I’ve been lamenting the demise of the Unix philosophy: tools should do one thing, and do it well. The ability to connect many small tools is better than having a single tool that does everything poorly.
That philosophy was great, but hasn’t survived into the Web age. Unfortunately, nothing better has come along to replace it. Instead, we have “convergence”: a lot of tools converging on doing all the same things poorly.
The poster child for this blight is Evernote. I started using Evernote because it did an excellent job of solving one problem. I’d take notes at a conference or a meeting, or add someone to my phone list, and have to distribute those files by hand from my laptop to my desktop, to my tablets, to my phone, and to any and all other machines that I might use.
But as time has progressed, Evernote has added many other features. Some I might have a use for, but they’re implemented poorly; others I’d rather not have, thank you. I’ve tried sharing Evernote notes with other users: they did a good job of convincing me not to use them. Photos in documents? I really don’t care. When I’m taking notes at a conference, the last thing I’m thinking about is selfies with the speakers. Discussions? No, please no. There are TOO MANY poorly implemented chat services out there. We can discuss my shared note in email. Though, given that it’s a note, not a document, I probably don’t want to share anyway. If I wanted a document, even a simple one, I’d use a tool that was really good at preparing documents. Taking notes and writing aren’t the same, even though they may seem similar. Nor do I want to save my email in Evernote; I’ve never seen, and never expect to see, an email client that didn’t do a perfectly fine job of saving email. Clippings? Maybe. I’ve never particularly wanted to do that; Pinboard, which has stuck to the “do one thing well” philosophy, does a better job of saving links.
While this might sound like an Evernote rant (all right, it is), the problem isn’t just Evernote. Everything is turning into an indistinguishable mush. Gmail was a pretty good Web-based email client, and it does a great job of eliminating spam. But when you add chat, when you add connections to hangouts, when you add interfaces to the calendar, when you add pop-up pictures of your email contacts, it becomes just one more ill-defined mess. Gmail always annoys me with some kind of pop-up that obscures the message I’m trying to read. Google Maps was more useful before it tried to point out restaurants and tourist attractions, and before it filled up with junk snapshots. (BTW, what is “RAT Race Timing?” They’re practically my neighbors.)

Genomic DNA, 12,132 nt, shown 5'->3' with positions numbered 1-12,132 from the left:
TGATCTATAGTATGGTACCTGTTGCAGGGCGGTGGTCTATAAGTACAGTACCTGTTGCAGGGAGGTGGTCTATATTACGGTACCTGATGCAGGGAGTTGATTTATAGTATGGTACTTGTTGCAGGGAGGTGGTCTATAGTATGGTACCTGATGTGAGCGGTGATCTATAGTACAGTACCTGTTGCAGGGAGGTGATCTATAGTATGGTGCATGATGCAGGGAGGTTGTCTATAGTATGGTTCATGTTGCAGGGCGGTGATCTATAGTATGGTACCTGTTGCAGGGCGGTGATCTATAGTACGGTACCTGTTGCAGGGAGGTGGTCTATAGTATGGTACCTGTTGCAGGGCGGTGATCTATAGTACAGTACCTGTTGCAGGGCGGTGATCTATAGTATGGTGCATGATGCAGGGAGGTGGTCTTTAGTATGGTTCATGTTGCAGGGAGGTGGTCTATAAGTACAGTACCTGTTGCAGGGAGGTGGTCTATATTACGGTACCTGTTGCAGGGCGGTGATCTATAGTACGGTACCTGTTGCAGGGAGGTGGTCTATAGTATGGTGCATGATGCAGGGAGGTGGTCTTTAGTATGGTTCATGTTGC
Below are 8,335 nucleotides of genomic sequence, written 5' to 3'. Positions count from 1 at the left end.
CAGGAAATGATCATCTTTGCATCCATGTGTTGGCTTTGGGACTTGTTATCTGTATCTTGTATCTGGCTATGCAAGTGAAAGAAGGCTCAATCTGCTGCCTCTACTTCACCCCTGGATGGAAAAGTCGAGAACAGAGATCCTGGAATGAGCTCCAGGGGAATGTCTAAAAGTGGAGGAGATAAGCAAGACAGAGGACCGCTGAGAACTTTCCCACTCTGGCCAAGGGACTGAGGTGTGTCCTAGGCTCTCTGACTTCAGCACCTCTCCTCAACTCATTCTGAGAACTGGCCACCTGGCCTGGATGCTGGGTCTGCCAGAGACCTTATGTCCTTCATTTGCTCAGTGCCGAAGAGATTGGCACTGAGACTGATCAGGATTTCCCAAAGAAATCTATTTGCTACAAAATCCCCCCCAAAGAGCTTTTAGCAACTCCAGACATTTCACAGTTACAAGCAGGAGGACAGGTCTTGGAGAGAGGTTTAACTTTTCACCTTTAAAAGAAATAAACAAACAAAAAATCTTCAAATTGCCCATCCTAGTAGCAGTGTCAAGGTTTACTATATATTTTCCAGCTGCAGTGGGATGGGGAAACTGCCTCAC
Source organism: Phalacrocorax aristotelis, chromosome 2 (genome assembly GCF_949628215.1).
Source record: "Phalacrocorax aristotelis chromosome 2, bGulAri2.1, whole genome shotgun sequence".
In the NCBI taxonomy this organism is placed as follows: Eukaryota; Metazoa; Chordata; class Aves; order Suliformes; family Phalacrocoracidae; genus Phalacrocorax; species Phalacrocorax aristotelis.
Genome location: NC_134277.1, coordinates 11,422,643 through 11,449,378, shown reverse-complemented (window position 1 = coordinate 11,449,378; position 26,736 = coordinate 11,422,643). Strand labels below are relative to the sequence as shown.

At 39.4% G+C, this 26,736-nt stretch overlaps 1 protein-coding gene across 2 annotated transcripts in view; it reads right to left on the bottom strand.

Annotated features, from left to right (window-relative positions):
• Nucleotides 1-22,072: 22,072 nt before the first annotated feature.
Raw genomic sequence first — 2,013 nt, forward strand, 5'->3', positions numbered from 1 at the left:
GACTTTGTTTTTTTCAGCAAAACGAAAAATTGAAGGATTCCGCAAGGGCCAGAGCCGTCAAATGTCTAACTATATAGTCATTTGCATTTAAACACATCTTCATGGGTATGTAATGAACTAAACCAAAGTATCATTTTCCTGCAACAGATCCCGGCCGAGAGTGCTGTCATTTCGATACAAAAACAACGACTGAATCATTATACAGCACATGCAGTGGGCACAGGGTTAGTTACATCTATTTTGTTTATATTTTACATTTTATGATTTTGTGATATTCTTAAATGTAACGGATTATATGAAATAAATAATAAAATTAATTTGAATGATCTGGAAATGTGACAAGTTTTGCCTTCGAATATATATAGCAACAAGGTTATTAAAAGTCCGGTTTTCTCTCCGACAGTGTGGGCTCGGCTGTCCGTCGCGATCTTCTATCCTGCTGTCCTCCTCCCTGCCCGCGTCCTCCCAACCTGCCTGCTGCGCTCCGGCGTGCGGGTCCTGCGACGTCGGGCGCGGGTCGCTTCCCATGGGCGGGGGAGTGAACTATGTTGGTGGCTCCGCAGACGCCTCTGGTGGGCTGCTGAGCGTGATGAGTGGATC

I could say the same about just about every tool I use. Whether it’s Skype, Twitter, Google Docs, Flickr, or something else, everything seems to be converging into a single application that doesn’t do anything well, but does everything poorly. Even Dropbox is getting into the act. Pro tip: Don’t add email, chat, photo sharing, or videoconferencing services to your app. Unless your app is an email client, a chat service, a photo sharing service, or a videoconference. As Nancy Reagan said, “Just say no.”
There’s a reason for this regression to the mush that doesn’t have to do with the megalomaniac plans of product managers (“hey, if we add a chat client, we could eat AOL’s lunch”). Unix has pipes, which make it easy to build complex applications from chains of simpler commands. On the Web, nobody may know you’re a dog, but we don’t have pipes, either. There’s no good way to connect one Web application to another. Therefore, everything tends to be monolithic; and in a world of monolithic apps, everyone wants to build their own garden, inevitably with all the features that are in all the other gardens.
What’s wrong with this picture? Why can’t I pipe an email message into an unrelated videoconferencing app? Sharing Google docs works wonderfully: why can’t I just pipe my Evernote note into Gdocs and have done with it? Evernote might think they’re losing out on this deal, but it’s the reverse. Evernote already convinced me not to use their document sharing, so if I write a note that I might eventually share, I make it a Gdoc from the start. We have Web services with APIs; why can’t we use them? IFTTT is headed in the right direction, though it doesn’t quite get me to where I want to be. IFTTT’s biggest weakness is that it requires too much forethought and ceremony. With the Unix command line, you can just say “well, I can grep this, pipe the result into sed, and use wc to tally up the results.” Unix is great for one-time applications that you’ll never use again. The Web isn’t, but it could be. The first person to create a tool that can pipe a table from a browser into a spreadsheet, a Google doc, or even a text file without massive pain will be my hero.
I don’t want anyone’s walled garden. I’ve seen what’s inside the walls, and it isn’t a palace; it’s a tenement. I don’t want barely distinguishable tools that are mediocre at everything. I want tools that do one thing, and do it well. And that can be connected to each other to build powerful tools.
Image by Cmglee on Wikimedia Commons.